Coconino County property records show that the company owns 175 acres of a parcel that filings with the U.S. Forest Service label Ten-X Ranch. Stilo gave a separate, and very generous, 20 acres of the Ten-X development to the town of Tusayan to develop for housing; residents view this lot as Stilo's foot in the door to develop its own larger parcel.
Stilo also owns the 140-acre Kotzin Ranch, within Tusayan boundaries, and it owns hundreds more acres in as-yet unincorporated Coconino County.
It wants to develop those parcels into massive commercial, retail, and residential complexes with hotels, restaurants, and shopping districts. The video compares that vision to Epcot, a theme park at Walt Disney World in Florida, or Red Rock Amphitheater in Colorado.
Stilo, the narrator intones, been given stewardship over 375 acres “of natural beauty to move it into maturity.”
Get ready for dining, shopping, and entertainment at the Grand Canyon’s doorstep. Imagine a conference hotel and "high-energy food and beverage menus.”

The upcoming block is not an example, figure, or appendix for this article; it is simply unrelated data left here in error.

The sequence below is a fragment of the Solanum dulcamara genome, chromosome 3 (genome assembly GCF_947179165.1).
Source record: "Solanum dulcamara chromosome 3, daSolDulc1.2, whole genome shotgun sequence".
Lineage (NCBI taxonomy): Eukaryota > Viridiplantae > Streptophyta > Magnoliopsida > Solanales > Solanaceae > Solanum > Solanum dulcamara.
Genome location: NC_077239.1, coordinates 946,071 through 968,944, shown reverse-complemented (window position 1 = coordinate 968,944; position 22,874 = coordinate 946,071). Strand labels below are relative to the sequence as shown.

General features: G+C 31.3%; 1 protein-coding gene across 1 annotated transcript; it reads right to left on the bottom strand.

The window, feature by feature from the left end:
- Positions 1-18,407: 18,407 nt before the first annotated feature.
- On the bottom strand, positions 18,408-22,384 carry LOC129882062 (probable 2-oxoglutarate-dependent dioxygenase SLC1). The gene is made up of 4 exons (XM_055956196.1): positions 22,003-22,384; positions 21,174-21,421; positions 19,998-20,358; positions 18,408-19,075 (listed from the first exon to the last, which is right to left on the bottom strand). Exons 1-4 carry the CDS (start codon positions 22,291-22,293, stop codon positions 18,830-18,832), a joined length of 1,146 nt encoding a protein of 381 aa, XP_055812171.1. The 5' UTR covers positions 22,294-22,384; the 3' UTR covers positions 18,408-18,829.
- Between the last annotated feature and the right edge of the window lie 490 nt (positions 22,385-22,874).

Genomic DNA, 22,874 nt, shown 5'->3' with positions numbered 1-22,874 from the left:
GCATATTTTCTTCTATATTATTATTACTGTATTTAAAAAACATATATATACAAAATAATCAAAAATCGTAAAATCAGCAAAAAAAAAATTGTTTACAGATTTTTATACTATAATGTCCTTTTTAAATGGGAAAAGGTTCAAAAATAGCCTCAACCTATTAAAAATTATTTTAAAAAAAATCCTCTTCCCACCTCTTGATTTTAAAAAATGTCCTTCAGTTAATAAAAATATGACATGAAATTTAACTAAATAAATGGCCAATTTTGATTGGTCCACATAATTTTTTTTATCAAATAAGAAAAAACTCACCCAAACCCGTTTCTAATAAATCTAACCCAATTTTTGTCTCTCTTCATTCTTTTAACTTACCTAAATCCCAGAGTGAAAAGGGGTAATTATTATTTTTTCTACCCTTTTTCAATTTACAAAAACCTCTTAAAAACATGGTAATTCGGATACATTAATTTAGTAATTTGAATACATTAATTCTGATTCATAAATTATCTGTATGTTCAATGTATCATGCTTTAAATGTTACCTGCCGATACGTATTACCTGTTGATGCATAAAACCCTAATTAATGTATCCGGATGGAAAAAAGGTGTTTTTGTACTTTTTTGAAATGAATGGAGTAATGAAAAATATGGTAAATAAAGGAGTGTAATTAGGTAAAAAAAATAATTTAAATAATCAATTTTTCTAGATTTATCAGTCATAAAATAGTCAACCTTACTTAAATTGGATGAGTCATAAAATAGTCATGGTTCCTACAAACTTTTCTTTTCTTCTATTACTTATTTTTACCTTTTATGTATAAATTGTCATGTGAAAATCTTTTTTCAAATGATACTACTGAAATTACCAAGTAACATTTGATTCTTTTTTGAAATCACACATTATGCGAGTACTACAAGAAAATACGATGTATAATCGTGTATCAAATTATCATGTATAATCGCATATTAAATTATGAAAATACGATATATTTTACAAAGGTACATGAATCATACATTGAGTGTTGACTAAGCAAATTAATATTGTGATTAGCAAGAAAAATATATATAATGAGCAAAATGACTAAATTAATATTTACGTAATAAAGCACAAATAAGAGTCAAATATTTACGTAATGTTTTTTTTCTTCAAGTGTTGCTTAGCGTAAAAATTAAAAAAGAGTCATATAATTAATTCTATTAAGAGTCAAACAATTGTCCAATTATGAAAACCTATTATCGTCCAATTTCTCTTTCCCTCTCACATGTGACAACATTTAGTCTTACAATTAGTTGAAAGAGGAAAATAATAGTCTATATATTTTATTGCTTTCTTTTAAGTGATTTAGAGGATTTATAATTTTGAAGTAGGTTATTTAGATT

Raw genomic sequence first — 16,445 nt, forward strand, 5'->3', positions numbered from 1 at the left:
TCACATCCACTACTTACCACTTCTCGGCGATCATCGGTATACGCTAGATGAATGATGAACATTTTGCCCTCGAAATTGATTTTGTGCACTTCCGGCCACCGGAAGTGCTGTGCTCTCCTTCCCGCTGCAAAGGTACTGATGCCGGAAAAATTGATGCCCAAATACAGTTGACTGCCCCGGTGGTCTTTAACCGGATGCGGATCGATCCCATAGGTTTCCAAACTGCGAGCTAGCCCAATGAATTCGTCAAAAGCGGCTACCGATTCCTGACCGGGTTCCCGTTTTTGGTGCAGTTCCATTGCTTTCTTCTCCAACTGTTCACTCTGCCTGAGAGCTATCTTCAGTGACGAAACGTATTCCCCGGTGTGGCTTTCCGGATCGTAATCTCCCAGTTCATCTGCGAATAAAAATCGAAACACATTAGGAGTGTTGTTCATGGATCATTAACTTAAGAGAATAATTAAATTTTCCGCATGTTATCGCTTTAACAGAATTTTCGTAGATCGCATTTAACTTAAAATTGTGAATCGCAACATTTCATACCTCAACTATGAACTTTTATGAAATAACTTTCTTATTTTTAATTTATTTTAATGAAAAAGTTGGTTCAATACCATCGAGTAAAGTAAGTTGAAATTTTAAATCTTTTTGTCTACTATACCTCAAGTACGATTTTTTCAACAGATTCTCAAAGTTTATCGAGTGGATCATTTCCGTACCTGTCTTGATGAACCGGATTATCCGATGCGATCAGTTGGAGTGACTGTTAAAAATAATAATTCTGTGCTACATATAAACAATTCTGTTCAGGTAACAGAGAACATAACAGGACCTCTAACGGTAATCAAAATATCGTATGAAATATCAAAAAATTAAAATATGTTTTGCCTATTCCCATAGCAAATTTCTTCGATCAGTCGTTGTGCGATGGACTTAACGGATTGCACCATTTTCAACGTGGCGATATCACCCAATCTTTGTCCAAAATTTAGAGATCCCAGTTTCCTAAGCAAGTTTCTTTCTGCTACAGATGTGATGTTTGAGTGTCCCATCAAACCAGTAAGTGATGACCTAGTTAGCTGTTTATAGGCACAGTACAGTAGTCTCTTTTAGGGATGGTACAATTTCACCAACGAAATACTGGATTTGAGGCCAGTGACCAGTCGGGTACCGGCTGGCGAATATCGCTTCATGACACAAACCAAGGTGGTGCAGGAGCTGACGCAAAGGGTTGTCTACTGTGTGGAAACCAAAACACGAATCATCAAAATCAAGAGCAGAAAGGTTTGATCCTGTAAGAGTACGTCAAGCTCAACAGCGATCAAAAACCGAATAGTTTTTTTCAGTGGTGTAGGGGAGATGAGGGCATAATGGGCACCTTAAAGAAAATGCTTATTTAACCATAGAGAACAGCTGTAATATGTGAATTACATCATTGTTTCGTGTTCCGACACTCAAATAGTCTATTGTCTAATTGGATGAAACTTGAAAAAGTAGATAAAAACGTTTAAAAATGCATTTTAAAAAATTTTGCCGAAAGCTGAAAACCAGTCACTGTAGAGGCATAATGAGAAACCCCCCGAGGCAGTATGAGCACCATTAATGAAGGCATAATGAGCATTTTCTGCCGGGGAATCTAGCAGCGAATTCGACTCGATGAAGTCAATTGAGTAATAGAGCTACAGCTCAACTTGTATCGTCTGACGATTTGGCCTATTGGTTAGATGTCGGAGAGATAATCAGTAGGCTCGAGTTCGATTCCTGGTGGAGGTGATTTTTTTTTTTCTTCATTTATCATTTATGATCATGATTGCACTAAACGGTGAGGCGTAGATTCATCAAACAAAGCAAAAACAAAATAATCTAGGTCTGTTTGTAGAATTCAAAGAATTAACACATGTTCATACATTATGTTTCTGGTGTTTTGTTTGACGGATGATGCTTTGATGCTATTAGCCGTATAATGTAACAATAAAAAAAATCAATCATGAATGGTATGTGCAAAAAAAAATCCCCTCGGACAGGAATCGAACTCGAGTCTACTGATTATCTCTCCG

Last fall, Stilo’s project manager Tom DePaolo was captured on a hot mic admitting to then-Vice Mayor Becky Wirth that the video wasn’t advertised in the United States because “It may be a little more commercial than you might even be comfortable with.” He did not want to show the video to the town of Tusayan, DePaolo added, asking to share it with Wirth via her personal email address, local news site Grand Canyon Watchdog reported.
Andy Jacobs, a spokesperson for Stilo, declined to comment for this story.
That video, which is littered liberally and brazenly with dollar signs, explains, “We at Stilo find ourselves in an enviable, exceptional position to advance the use of the only significant private land that is available at the Canyon.”
Its narrator lamented the Grand Canyon’s dearth of cultural activities and entertainment venues. There were, he said, “no compelling reasons to relax.” And so Stilo intends to revamp “older, outdated buildings and amenities … to take advantage of the billions of tourism dollars which are currently leaving [the Grand Canyon], finding their way elsewhere for lack of high-quality amenities and attractions tourists expect.”